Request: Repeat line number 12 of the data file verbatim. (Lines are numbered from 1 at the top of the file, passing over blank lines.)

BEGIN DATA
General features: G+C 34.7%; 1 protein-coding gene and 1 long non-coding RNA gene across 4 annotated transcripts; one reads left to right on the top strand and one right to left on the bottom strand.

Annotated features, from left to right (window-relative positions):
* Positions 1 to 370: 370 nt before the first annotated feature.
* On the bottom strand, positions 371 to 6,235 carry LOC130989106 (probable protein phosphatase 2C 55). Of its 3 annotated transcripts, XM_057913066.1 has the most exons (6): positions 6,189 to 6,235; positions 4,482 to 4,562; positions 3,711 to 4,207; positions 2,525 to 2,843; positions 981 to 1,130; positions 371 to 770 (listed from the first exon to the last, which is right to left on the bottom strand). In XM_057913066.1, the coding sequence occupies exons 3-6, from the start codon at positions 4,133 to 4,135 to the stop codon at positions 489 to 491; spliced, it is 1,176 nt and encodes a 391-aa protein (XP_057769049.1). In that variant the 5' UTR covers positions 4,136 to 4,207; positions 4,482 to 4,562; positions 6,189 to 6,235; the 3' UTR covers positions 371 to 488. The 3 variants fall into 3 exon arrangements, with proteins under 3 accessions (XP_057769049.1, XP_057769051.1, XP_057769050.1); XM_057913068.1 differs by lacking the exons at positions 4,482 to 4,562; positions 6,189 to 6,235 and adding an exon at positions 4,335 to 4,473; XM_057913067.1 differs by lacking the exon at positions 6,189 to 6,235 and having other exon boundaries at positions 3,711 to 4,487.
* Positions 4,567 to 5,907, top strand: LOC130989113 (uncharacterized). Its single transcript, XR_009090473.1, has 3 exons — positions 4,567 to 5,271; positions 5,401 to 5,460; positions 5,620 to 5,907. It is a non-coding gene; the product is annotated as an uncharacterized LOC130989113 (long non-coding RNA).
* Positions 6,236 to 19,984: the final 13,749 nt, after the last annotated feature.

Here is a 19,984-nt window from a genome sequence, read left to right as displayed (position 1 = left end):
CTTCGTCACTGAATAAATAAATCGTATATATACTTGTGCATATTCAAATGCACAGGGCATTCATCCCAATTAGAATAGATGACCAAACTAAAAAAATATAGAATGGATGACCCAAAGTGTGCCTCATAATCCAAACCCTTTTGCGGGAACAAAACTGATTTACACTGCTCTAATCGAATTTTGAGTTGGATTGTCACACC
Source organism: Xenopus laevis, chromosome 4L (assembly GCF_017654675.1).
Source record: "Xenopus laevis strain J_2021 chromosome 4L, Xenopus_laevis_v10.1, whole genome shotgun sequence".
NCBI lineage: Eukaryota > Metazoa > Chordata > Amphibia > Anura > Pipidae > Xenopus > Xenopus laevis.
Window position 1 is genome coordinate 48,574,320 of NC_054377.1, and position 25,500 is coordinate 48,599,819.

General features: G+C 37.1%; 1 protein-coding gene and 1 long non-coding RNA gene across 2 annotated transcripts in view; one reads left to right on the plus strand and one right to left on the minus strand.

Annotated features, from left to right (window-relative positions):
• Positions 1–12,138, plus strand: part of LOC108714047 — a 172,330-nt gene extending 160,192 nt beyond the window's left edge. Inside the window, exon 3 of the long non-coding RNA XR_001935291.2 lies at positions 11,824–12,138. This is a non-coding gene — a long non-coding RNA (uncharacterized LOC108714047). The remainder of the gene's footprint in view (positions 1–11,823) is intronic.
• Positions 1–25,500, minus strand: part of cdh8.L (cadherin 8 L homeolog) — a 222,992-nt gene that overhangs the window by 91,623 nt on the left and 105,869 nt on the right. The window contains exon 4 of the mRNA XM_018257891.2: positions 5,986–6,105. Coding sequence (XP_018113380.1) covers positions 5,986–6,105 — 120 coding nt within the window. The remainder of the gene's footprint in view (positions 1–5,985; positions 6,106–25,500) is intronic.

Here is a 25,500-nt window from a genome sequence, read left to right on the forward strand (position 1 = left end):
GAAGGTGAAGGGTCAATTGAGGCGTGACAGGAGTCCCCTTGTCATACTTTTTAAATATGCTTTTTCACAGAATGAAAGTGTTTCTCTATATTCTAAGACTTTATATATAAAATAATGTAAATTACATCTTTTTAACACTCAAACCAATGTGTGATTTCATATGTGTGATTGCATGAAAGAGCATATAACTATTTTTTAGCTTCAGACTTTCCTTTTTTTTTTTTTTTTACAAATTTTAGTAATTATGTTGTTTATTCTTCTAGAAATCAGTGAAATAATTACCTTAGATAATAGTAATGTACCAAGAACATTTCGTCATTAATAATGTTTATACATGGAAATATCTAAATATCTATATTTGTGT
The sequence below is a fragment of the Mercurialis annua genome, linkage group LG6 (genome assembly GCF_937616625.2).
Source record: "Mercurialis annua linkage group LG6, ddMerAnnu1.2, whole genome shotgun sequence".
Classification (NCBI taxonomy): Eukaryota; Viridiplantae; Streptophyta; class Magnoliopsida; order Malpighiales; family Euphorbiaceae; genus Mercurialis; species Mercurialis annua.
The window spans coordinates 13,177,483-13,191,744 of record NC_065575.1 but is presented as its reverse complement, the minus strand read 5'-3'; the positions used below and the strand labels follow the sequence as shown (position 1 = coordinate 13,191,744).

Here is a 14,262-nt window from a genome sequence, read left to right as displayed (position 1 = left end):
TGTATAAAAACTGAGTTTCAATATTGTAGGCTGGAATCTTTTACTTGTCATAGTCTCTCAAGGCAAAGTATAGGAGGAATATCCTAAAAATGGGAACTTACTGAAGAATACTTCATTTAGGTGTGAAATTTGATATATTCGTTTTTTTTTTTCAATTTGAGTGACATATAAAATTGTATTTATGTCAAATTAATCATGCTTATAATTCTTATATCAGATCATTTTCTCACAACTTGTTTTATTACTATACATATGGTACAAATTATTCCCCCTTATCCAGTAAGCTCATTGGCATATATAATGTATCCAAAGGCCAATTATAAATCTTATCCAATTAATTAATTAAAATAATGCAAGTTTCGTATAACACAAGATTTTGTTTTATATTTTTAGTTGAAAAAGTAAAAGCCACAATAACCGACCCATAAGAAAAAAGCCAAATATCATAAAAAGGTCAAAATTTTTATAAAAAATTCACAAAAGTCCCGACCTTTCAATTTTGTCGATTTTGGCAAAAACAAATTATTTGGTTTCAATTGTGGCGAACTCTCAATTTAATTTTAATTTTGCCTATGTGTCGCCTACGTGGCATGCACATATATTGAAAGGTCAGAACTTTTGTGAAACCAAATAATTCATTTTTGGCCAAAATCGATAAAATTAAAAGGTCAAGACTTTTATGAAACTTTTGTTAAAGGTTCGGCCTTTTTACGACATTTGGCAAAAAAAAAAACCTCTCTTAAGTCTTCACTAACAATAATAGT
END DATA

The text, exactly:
Window position 1 is genome coordinate 48,574,320 of NC_054377.1, and position 25,500 is coordinate 48,599,819.